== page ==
The Old Lion

An Old Lion was near death so animals that used to fear him came and abused him. Sadly, the Lion could do nothing to stop them.

Only cowards insult dying majesty.

Eliot-JacobsEliot/Jacobs Version

A Lion had come to the end of his days and lay sick unto death at the mouth of his cave, gasping for breath. The animals, his subjects, came round him and drew nearer as he grew more and more helpless. When they saw him on the point of death they thought to themselves: “Now is the time to pay off old grudges.” So the Boar came up and drove at him with his tusks; then a Bull gored him with his horns; still the Lion lay helpless before them: so the Ass, feeling quite safe from danger, came up, and turning his tail to the Lion kicked up his heels into his face. “This is a double death,” growled the Lion.

Aesop For ChildrenAesop For Children

A Lion had grown very old. His teeth were worn away. His limbs could no longer bear him, and the King of Beasts was very pitiful indeed as he lay gasping on the ground, about to die.

Where now his strength and his former graceful beauty?

Now a Boar spied him, and rushing at him, gored him with his yellow tusk. A Bull trampled him with his heavy hoofs. Even a contemptible Ass let fly his heels and brayed his insults in the face of the Lion.

Moral

It is cowardly to attack the defenseless, though he be an enemy.

JBR CollectionJBR Collection

Old Lion

Ernest Griset (1874)

A Lion, worn-out with age, lay drawing his last breath, and several of the beasts who had formerly been sufferers by him came and revenged themselves. The Boar, with his powerful tusks, ripped his flank; and the Bull gored his sides with his horns. The Ass, too, seeing there was no danger, came up and threw his heels into the Lion’s face. Thereupon, the poor old expiring tyrant, with his dying groan, uttered these words: “How much worse than a thousand deaths it is to be spurned by so base a creature.

Townsend VersionTownsend version

A lion, worn out with years and powerless from disease, lay on the ground at the point of death. A Boar rushed upon him, and avenged with a stroke of his tusks a long-remembered injury. Shortly afterwards the Bull with his horns gored him as if he were an enemy. When the Ass saw that the huge beast could be assailed with impunity, he let drive at his forehead with his heels. The expiring Lion said, “I have reluctantly brooked the insults of the brave, but to be compelled to endure such treatment from thee, a disgrace to Nature, is indeed to die a double death.”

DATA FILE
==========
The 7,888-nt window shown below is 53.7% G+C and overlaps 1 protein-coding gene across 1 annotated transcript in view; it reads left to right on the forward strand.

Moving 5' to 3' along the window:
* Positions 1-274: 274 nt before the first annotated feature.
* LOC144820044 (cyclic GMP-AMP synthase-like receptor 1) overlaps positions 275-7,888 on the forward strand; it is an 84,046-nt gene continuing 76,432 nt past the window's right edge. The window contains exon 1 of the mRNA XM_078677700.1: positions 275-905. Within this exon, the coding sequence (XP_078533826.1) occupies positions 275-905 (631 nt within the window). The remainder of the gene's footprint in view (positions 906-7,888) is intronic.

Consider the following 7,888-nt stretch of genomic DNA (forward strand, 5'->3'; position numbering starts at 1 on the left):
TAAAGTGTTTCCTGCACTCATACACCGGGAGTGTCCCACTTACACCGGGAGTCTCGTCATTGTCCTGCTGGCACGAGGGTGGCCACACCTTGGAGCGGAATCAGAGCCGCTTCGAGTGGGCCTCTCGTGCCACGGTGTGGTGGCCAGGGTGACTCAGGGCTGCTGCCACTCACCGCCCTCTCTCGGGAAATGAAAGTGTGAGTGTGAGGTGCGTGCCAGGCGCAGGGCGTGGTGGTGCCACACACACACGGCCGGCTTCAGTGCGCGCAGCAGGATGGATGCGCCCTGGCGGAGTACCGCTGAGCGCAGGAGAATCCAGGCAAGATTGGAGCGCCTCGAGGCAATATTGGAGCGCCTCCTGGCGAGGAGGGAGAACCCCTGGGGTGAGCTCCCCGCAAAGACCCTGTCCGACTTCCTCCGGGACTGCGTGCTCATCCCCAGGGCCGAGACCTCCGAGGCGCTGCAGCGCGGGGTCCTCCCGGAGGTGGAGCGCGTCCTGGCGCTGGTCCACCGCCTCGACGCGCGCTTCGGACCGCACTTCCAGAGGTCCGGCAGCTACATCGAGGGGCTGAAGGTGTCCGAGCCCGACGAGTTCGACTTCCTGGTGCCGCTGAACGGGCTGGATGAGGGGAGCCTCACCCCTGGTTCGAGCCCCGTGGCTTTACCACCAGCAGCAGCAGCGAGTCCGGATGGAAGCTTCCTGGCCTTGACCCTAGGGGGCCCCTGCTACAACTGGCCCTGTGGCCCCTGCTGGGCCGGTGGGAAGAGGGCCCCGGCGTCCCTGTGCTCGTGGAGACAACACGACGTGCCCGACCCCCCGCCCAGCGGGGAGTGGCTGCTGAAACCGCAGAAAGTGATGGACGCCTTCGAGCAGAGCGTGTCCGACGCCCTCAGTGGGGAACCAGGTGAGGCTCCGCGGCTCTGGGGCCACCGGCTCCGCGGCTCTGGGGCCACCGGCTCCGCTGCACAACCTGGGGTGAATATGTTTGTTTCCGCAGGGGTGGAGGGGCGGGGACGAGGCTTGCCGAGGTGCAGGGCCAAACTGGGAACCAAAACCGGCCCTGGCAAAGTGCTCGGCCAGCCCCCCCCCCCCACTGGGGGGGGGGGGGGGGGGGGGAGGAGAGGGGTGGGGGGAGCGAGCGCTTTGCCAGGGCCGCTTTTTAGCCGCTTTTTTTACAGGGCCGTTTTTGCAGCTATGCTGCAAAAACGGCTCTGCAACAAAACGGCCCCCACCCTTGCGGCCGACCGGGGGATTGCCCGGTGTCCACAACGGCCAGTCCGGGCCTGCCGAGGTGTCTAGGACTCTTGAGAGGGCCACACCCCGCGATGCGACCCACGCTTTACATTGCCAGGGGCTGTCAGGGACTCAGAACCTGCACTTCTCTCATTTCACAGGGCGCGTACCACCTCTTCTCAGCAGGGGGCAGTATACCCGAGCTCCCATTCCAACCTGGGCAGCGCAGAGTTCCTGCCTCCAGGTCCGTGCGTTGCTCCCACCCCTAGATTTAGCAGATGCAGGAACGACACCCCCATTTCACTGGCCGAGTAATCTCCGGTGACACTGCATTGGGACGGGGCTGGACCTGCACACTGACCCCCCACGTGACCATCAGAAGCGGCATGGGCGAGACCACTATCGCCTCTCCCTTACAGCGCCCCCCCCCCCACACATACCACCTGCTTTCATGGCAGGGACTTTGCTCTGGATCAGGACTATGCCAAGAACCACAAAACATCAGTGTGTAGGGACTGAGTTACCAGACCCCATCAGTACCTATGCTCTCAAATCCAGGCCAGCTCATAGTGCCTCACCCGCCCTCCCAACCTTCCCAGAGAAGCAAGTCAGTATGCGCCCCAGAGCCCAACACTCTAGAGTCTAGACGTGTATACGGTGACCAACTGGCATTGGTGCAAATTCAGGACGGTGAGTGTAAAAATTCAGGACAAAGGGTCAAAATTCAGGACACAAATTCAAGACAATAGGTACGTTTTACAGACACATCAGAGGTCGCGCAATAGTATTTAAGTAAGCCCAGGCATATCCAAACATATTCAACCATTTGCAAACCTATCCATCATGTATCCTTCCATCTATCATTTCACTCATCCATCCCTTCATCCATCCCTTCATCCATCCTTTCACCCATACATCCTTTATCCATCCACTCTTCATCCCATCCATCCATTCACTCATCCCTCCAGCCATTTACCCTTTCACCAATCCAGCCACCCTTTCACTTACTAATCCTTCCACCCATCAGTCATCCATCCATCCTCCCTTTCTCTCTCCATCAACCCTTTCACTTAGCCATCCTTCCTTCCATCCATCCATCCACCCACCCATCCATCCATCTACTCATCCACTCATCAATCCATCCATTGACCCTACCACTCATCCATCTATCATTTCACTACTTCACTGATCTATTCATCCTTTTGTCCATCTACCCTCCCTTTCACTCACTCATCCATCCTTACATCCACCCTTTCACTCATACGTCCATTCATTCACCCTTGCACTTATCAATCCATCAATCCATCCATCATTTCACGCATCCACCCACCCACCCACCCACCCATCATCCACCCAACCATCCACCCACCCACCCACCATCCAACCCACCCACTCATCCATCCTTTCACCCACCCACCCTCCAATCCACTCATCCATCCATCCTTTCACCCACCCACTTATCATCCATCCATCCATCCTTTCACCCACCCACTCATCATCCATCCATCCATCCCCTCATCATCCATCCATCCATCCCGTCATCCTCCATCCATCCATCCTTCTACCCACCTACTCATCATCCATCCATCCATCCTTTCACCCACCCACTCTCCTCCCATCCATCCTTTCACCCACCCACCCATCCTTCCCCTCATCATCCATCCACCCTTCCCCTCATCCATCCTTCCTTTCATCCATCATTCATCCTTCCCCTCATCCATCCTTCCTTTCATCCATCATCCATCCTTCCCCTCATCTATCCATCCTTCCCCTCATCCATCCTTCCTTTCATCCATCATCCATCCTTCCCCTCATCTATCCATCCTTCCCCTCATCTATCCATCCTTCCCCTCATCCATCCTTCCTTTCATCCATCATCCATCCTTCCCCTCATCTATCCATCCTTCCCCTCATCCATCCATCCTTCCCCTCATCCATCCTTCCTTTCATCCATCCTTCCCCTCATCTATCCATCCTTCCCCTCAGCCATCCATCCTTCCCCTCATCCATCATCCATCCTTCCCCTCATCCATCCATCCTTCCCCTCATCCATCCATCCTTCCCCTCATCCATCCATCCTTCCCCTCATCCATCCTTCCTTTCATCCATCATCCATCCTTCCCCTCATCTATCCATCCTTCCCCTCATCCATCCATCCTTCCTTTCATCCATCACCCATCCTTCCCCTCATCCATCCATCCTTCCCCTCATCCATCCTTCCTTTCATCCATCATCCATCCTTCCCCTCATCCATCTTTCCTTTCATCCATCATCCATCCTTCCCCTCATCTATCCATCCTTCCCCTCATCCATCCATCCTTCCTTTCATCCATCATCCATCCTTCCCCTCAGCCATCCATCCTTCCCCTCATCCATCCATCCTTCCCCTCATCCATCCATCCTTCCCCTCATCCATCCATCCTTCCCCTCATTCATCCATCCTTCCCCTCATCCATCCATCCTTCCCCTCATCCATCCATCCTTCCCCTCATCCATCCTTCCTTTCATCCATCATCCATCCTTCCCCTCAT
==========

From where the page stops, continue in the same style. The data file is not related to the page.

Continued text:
L'Estrange VersionL’Estrange version

A lion that in the days of his youth and strength, had been very outrageous and cruel, came in the end to he reduced by old age, and infirmity, to the last degree of misery, and contempt: insomuch that all the beasts of the forrest; some out of insolence, others in revenge, some in fine, upon one pretence, some upon another, fell upon him by consent. He was a miserable creature to all intents and purposes; but nothing went so near the heart of him in his distress, as to find himself batter’d by the heel of an asse.

Moral

A Prince that does not secure friends to himself while he is in power and condition to oblige them, must never expect to find friends, when he is old and impotent, and no longer able to do them any good. If he governs tyrannically in his youth, he will be sure to be treated contemptuously in his age; and the baser his enemies are, the more insolent, and intolerable will be the affront.